For many, building a log home is a dream come true, an opportunity to settle into a long-sought lifestyle combining the finest in comfort with the pristine beauty of nature. Making the most of this building project that may occur only once in a lifetime means research, quality shopping, and informed decisions.
No aspect of the decision-making process is as challenging as that of balancing comfort, décor, and cost. Therefore, the inclusion of amenities is the subject for detailed discussion. Particularly in today’s economy, the wow factor of such options as a swimming pool, tennis court, water feature, mind-blowing landscaping, bonus room, granite countertops, and top-of-the-line appliances is tempered by the investment required to achieve that most impressive look and feel.
“Typically, amenities packages are put together as an incentive to buy someone’s product or services,” relates Greg Landess, vice president of sales and marketing for Blue Ridge Log Cabins. “The amount a customer pays for these amenities is usually less than buying the items individually; therefore, creating a value or savings for the customer. An amenities package is only successful if it has a ‘value’ to the individual consumer. Amenities packages can be great, but be careful not to let them overshadow the whole project.”
Besides, some amenities may be more practical than others. When it comes to a bonus room, for example, space may always be at a premium and it is usually true that it is cheaper to finish a project on the front end rather than endure the disruption and expense of an addition later. Then, there are those pure upgrades that make a home more livable and offer some eye candy to the observer. A jetted tub is, for the most part, a given amenity these days, while the gleam of granite or marble provides the eye candy that solid surface can seldom deliver.
“It is certainly wise to invest in some amenities over others,” advises Joshua Beasley, marketing director of Honest Abe Log Homes in Moss, Tennessee, “and we have found what directs that wisdom has little to do with how they affect resale value but has everything to do with lifestyle. This probably doesn’t hold true at all within the conventional home market, but for log homes many of our clients enter into the process expecting it will be the last home they ever build. They simply want amenities to fit their lifestyle.”
While log home builders and buyers are realistic about the slim prospect of getting a dollar for dollar return on their amenities investment when and if it comes time to resell, there is that expectation—or maybe a glimmer of hope—that some value will be recaptured when a property changes hands. However, those who pay for amenities regularly do so to reflect personal preference, ease of living, and space utilization that display individuality and convenience.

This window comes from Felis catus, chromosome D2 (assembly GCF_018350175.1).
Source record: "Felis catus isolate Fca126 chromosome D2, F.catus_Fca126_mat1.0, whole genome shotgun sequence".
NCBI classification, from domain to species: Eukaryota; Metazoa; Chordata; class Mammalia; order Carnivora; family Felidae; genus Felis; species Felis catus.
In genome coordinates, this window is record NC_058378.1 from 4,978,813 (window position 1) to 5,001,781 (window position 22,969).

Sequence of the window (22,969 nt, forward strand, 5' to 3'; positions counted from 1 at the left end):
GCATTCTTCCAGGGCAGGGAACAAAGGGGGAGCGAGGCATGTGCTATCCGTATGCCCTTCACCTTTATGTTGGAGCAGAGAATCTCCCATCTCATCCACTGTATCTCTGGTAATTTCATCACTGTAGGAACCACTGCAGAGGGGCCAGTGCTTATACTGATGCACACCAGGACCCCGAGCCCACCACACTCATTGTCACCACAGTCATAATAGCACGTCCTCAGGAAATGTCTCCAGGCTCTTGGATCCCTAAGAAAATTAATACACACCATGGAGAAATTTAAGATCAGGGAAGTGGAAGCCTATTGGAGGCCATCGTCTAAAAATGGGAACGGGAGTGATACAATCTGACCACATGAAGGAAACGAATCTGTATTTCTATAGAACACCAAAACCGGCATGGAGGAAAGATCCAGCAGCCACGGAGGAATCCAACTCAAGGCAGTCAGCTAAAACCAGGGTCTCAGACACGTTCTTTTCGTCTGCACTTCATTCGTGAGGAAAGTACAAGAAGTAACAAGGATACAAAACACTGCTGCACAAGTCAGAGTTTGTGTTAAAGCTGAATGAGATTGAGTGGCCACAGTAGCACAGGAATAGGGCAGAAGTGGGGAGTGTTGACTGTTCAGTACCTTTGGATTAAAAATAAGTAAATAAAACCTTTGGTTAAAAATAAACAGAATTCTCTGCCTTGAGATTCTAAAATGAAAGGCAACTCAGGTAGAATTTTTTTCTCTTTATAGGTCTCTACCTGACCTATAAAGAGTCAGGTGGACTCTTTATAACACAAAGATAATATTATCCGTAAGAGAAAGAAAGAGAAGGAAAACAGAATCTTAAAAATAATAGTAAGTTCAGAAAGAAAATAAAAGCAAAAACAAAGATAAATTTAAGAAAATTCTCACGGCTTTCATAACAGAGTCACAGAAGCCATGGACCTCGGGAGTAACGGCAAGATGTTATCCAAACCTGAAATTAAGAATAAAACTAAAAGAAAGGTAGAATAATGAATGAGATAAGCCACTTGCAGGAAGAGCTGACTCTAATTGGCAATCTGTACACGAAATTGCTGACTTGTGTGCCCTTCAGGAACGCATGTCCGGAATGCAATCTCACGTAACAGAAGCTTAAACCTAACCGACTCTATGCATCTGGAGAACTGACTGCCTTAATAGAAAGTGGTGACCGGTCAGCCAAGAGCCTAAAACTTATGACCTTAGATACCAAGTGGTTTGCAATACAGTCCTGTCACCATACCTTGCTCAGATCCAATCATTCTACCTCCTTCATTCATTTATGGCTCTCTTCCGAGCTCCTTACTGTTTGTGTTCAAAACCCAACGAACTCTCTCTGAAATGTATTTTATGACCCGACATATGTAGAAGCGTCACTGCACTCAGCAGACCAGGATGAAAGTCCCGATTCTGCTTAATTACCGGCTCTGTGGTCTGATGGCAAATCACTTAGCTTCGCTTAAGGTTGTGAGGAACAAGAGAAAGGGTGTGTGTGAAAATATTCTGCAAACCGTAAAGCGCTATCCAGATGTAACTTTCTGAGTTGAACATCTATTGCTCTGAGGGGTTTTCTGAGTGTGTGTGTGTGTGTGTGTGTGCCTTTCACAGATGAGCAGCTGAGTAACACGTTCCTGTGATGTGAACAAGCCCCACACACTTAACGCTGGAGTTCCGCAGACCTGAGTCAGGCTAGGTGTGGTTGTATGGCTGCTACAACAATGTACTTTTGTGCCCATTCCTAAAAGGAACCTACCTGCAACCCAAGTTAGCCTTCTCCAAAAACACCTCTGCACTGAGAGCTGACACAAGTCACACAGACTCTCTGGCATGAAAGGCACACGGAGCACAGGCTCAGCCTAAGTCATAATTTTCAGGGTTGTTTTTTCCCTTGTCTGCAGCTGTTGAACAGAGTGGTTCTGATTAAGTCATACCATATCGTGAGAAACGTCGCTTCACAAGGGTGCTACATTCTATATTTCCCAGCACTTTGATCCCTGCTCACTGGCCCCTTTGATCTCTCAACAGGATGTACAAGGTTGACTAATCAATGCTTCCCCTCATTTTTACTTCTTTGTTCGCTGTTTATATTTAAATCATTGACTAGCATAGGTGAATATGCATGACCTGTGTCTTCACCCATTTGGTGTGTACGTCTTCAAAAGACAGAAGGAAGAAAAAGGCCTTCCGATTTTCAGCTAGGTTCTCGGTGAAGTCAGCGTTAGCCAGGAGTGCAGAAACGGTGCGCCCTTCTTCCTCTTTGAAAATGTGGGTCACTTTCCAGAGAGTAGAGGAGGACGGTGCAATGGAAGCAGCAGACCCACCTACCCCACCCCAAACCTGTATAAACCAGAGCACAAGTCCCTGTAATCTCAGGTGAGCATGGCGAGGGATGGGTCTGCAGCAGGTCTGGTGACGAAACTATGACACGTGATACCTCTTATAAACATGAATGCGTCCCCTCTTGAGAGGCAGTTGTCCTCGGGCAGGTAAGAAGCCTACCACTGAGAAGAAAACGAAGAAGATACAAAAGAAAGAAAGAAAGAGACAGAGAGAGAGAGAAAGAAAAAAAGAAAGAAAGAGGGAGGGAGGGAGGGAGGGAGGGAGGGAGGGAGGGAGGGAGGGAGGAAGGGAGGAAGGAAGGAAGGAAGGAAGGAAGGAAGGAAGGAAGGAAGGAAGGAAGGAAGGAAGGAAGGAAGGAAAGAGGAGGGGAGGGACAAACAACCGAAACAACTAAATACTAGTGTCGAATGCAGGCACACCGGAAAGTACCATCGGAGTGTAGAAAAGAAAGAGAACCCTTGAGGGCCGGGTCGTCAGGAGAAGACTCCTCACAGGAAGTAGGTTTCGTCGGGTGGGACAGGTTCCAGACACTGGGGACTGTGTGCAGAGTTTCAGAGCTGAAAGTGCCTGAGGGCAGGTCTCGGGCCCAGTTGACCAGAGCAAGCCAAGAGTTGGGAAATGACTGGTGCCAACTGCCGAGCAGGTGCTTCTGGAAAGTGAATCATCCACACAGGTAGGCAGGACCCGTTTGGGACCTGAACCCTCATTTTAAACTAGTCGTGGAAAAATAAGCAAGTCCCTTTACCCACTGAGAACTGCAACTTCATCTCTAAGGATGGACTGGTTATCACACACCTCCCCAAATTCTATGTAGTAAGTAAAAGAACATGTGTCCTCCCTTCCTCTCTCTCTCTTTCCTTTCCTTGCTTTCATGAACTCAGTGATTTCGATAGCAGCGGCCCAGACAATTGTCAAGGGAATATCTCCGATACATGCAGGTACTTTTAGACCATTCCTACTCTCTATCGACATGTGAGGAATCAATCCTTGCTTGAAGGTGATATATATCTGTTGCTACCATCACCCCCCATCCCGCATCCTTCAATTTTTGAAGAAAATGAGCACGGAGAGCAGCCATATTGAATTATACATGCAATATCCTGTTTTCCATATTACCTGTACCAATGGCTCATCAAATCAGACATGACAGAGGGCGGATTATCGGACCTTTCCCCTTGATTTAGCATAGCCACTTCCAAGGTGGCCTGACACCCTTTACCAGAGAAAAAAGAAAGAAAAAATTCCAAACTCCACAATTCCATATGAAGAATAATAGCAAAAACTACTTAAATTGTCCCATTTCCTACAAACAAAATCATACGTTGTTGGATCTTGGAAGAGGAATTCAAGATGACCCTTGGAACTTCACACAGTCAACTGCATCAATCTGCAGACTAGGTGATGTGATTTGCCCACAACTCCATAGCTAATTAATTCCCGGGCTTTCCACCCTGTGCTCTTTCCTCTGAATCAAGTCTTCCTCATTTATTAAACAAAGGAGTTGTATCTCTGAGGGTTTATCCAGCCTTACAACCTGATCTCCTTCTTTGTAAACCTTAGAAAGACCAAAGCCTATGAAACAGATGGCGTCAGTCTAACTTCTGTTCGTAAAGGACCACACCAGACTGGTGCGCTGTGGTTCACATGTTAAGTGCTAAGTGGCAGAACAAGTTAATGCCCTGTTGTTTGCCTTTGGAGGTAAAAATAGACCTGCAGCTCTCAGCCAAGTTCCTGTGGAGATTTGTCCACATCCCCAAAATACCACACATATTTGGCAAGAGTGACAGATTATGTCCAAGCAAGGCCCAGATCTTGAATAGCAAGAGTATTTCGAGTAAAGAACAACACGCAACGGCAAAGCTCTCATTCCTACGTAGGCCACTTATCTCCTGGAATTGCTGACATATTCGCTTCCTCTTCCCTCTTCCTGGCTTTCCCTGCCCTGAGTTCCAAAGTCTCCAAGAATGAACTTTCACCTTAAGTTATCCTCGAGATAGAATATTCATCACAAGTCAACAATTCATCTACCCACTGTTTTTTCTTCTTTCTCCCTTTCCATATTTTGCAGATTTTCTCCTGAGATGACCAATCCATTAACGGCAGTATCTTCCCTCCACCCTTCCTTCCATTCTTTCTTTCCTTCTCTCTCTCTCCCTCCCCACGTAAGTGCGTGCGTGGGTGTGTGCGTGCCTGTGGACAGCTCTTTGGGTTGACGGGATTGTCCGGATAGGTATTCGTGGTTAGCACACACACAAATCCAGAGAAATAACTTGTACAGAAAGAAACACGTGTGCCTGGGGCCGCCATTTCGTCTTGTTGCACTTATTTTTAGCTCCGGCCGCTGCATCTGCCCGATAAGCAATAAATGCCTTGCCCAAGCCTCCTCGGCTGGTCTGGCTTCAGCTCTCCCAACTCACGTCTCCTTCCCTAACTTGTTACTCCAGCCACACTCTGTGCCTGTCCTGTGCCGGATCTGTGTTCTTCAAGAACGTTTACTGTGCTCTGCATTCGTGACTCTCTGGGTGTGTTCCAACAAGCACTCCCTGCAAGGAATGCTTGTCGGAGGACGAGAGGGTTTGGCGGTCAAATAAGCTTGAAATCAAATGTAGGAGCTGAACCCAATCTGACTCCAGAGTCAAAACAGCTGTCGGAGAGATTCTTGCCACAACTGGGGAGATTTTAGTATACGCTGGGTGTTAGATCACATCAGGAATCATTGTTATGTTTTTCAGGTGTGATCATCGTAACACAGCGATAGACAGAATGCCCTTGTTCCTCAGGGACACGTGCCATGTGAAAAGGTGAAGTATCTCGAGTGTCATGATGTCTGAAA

“In our current market, it all comes down to balancing practicality and lifestyle,” related Beasley. “Our clients are watching every penny they spend, balancing need and comfort along with their long-term financial plan. We are seeing less high-end components throughout, but that doesn’t mean customers are not spending money on amenities. Instead, they seem to focus their extra spending around their personal lifestyles rather than having a concern over how it may affect resale value down the road.”
Practical considerations are more important than ever before to the amenity-conscious log home builder or purchaser. Individual perspective is the prime mover in determining whether a certain feature is an extravagance or an absolute must. The relative value of an amenity is absolutely in the eye of the person paying the freight.
“Pick items that are of value to you and your family,” offers Landess, “or talk with a real estate professional if you are concerned with resale values. A pool may be great for you, but not for the next buyer of your home. Also make sure you understand any and all future costs associated with your amenities package, such as maintenance fees, dues, life expectancy, and installation costs.”
Beasley advises, “We are seeing fewer bonus rooms simply because they are rarely used. During the same period, our customers have channeled amenity investments to fuel their interests. We have seen more outdoor living spaces and more money spent on certain rooms within the log home that the client feels drawn to. For one customer, it may be an incredibly well furnished and equipped great room, and for another it may be an exterior fireplace and kitchen located with a screened-in porch.
“Amenities are often trend driven,” he continues. “While they can definitely increase appeal and value in an existing home, that same value probably cannot immediately be realized with new construction right now. The majority of our log home clients have no intention of selling their log home anyway.”
Playing the amenities game can be fraught with pitfalls for the log home owner. Proceed with caution and give construction options careful consideration, making the choices that best fulfill personal needs and wants. Avoid incorporating the latest fad or whim. Make sure that the amenities chosen reflect the comfort, presentation, and purpose intended. Certainly, making the right decision in the beginning means a little less angst over the finished project.